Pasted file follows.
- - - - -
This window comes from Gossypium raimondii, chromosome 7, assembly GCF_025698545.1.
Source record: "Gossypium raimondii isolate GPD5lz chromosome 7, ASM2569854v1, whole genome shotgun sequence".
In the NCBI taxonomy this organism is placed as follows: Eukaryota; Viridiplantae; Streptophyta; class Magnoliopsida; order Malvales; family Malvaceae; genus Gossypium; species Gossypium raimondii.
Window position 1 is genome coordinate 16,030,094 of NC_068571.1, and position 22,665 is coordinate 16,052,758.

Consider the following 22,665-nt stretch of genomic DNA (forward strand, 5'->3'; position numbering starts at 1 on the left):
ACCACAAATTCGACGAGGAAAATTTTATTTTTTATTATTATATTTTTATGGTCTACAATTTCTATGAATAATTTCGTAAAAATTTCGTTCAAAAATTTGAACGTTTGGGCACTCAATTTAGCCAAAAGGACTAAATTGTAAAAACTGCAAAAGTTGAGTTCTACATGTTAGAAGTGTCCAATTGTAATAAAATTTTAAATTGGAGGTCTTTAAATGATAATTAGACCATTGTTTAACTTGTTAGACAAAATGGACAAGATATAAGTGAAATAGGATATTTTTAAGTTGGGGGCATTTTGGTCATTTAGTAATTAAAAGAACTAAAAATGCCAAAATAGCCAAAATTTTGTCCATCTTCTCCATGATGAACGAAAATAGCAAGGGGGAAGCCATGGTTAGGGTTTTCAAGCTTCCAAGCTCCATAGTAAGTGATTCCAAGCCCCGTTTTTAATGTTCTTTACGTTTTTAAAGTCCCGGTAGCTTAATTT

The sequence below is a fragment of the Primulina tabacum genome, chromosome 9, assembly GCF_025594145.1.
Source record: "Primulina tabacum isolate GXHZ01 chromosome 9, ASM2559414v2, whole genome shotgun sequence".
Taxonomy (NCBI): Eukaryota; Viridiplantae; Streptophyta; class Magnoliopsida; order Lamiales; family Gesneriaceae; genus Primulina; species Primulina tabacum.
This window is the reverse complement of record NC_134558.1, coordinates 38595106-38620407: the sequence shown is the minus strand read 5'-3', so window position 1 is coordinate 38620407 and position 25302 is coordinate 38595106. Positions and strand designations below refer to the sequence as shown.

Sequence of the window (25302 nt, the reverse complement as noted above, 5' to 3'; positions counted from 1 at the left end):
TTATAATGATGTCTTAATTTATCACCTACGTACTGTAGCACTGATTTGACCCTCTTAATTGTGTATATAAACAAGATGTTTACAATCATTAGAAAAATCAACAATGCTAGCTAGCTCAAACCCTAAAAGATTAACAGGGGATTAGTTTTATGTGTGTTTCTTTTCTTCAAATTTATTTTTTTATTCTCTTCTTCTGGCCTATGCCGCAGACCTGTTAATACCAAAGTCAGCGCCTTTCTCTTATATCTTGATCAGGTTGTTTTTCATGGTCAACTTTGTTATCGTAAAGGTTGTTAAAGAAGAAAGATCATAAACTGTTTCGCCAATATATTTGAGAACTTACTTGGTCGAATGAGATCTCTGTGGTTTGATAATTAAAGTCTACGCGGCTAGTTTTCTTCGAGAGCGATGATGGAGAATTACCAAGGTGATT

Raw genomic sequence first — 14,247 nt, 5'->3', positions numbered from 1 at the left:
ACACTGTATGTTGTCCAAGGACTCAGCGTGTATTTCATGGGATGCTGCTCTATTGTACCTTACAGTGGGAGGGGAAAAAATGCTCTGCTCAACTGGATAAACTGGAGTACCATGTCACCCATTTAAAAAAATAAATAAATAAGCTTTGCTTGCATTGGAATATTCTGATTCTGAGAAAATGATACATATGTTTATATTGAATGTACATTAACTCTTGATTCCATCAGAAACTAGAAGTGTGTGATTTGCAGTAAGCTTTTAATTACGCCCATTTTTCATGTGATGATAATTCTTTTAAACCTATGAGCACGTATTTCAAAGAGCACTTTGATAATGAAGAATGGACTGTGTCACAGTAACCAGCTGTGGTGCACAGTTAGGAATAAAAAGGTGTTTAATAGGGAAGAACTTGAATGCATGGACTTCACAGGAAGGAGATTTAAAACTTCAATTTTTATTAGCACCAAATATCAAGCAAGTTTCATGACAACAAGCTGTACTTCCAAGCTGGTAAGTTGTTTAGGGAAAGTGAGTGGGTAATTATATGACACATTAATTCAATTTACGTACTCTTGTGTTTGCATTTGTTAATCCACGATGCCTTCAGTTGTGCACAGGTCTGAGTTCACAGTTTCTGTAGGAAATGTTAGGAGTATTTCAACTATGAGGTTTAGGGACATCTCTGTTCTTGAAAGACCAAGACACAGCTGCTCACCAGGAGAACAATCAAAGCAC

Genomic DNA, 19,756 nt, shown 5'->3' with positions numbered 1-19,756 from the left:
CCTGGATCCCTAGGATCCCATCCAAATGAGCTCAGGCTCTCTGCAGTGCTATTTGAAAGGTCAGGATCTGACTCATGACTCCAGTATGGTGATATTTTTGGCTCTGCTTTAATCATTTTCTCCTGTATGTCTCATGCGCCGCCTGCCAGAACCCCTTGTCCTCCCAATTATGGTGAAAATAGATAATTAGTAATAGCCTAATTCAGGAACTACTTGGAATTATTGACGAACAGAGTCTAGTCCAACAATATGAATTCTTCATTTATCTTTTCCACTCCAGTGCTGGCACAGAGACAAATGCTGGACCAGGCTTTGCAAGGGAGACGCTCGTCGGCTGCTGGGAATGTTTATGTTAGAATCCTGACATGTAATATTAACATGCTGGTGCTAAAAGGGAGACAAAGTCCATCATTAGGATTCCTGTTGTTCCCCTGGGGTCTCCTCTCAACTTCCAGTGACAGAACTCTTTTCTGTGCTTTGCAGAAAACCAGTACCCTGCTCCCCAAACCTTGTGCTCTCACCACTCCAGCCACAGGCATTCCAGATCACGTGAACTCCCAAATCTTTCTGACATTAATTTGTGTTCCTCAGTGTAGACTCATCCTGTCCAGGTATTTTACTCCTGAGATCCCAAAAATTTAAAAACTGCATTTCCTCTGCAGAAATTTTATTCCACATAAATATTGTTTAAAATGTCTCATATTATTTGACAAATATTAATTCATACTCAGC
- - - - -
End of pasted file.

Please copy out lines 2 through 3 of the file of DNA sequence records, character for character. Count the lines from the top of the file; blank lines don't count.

Source record: "Gossypium raimondii isolate GPD5lz chromosome 7, ASM2569854v1, whole genome shotgun sequence".
In the NCBI taxonomy this organism is placed as follows: Eukaryota; Viridiplantae; Streptophyta; class Magnoliopsida; order Malvales; family Malvaceae; genus Gossypium; species Gossypium raimondii.